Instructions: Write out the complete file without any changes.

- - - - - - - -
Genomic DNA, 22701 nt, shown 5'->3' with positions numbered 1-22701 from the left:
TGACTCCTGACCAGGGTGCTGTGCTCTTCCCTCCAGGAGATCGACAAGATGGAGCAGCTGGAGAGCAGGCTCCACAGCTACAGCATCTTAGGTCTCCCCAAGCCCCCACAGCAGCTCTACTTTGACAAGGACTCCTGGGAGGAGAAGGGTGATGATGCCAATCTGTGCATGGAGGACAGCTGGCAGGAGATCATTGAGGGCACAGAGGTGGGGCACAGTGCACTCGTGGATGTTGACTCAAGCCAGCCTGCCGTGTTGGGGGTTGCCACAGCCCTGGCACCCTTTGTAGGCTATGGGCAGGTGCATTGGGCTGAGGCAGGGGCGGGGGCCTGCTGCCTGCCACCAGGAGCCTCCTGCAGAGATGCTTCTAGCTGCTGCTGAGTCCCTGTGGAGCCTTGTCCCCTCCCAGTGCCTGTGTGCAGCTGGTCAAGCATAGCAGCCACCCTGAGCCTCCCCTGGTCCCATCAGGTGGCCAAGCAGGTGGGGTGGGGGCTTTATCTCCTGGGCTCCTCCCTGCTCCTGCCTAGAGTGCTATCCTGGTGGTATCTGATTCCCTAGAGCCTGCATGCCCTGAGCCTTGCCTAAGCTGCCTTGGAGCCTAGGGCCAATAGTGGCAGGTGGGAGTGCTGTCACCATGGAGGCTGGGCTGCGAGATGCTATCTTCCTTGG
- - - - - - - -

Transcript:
Genomic DNA, 22701 nt, shown 5'->3' with positions numbered 1-22701 from the left:
TGACTCCTGACCAGGGTGCTGTGCTCTTCCCTCCAGGAGATCGACAAGATGGAGCAGCTGGAGAGCAGGCTCCACAGCTACAGCATCTTAGGTCTCCCCAAGCCCCCACAGCAGCTCTACTTTGACAAGGACTCCTGGGAGGAGAAGGGTGATGATGCCAATCTGTGCATGGAGGACAGCTGGCAGGAGATCATTGAGGGCACAGAGGTGGGGCACAGTGCACTCGTGGATGTTGACTCAAGCCAGCCTGCCGTGTTGGGGGTTGCCACAGCCCTGGCACCCTTTGTAGGCTATGGGCAGGTGCATTGGGCTGAGGCAGGGGCGGGGGCCTGCTGCCTGCCACCAGGAGCCTCCTGCAGAGATGCTTCTAGCTGCTGCTGAGTCCCTGTGGAGCCTTGTCCCCTCCCAGTGCCTGTGTGCAGCTGGTCAAGCATAGCAGCCACCCTGAGCCTCCCCTGGTCCCATCAGGTGGCCAAGCAGGTGGGGTGGGGGCTTTATCTCCTGGGCTCCTCCCTGCTCCTGCCTAGAGTGCTATCCTGGTGGTATCTGATTCCCTAGAGCCTGCATGCCCTGAGCCTTGCCTAAGCTGCCTTGGAGCCTAGGGCCAATAGTGGCAGGTGGGAGTGCTGTCACCATGGAGGCTGGGCTGCGAGATGCTATCTTCCTTGG